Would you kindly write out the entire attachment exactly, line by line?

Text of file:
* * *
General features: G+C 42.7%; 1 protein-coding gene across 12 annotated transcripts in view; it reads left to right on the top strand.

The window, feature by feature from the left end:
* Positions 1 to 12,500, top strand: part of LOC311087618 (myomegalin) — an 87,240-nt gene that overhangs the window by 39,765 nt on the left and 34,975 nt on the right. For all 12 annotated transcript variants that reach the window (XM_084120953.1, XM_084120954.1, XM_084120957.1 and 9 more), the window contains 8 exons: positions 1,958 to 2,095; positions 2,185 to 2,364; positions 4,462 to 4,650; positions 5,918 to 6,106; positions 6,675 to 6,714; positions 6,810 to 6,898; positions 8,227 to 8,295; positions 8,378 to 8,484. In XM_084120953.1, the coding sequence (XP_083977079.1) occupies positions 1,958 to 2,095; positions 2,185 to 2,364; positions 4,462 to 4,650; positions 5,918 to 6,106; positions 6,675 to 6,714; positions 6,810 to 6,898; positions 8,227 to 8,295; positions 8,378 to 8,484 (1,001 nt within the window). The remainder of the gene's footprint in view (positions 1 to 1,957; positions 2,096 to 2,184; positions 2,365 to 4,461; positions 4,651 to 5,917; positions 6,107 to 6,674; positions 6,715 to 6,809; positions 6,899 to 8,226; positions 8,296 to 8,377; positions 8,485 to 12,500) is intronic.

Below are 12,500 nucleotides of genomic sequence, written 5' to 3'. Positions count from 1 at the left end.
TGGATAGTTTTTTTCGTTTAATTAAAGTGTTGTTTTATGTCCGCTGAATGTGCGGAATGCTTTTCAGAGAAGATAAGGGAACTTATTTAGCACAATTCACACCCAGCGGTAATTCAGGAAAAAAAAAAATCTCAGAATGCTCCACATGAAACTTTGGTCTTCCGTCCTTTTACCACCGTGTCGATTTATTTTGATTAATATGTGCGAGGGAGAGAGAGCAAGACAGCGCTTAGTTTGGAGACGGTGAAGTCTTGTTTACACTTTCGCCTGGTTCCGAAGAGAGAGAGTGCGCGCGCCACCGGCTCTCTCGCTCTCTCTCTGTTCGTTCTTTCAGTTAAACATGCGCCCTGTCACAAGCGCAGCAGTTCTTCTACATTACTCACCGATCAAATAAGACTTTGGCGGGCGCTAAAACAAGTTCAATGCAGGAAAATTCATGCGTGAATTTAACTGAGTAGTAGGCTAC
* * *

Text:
General features: G+C 42.7%; 1 protein-coding gene across 12 annotated transcripts in view; it reads left to right on the top strand.

The window, feature by feature from the left end:
* Positions 1 to 12,500, top strand: part of LOC311087618 (myomegalin) — an 87,240-nt gene that overhangs the window by 39,765 nt on the left and 34,975 nt on the right. For all 12 annotated transcript variants that reach the window (XM_084120953.1, XM_084120954.1, XM_084120957.1 and 9 more), the window contains 8 exons: positions 1,958 to 2,095; positions 2,185 to 2,364; positions 4,462 to 4,650; positions 5,918 to 6,106; positions 6,675 to 6,714; positions 6,810 to 6,898; positions 8,227 to 8,295; positions 8,378 to 8,484. In XM_084120953.1, the coding sequence (XP_083977079.1) occupies positions 1,958 to 2,095; positions 2,185 to 2,364; positions 4,462 to 4,650; positions 5,918 to 6,106; positions 6,675 to 6,714; positions 6,810 to 6,898; positions 8,227 to 8,295; positions 8,378 to 8,484 (1,001 nt within the window). The remainder of the gene's footprint in view (positions 1 to 1,957; positions 2,096 to 2,184; positions 2,365 to 4,461; positions 4,651 to 5,917; positions 6,107 to 6,674; positions 6,715 to 6,809; positions 6,899 to 8,226; positions 8,296 to 8,377; positions 8,485 to 12,500) is intronic.

Below are 12,500 nucleotides of genomic sequence, written 5' to 3'. Positions count from 1 at the left end.
TGGATAGTTTTTTTCGTTTAATTAAAGTGTTGTTTTATGTCCGCTGAATGTGCGGAATGCTTTTCAGAGAAGATAAGGGAACTTATTTAGCACAATTCACACCCAGCGGTAATTCAGGAAAAAAAAAAATCTCAGAATGCTCCACATGAAACTTTGGTCTTCCGTCCTTTTACCACCGTGTCGATTTATTTTGATTAATATGTGCGAGGGAGAGAGAGCAAGACAGCGCTTAGTTTGGAGACGGTGAAGTCTTGTTTACACTTTCGCCTGGTTCCGAAGAGAGAGAGTGCGCGCGCCACCGGCTCTCTCGCTCTCTCTCTGTTCGTTCTTTCAGTTAAACATGCGCCCTGTCACAAGCGCAGCAGTTCTTCTACATTACTCACCGATCAAATAAGACTTTGGCGGGCGCTAAAACAAGTTCAATGCAGGAAAATTCATGCGTGAATTTAACTGAGTAGTAGGCTAC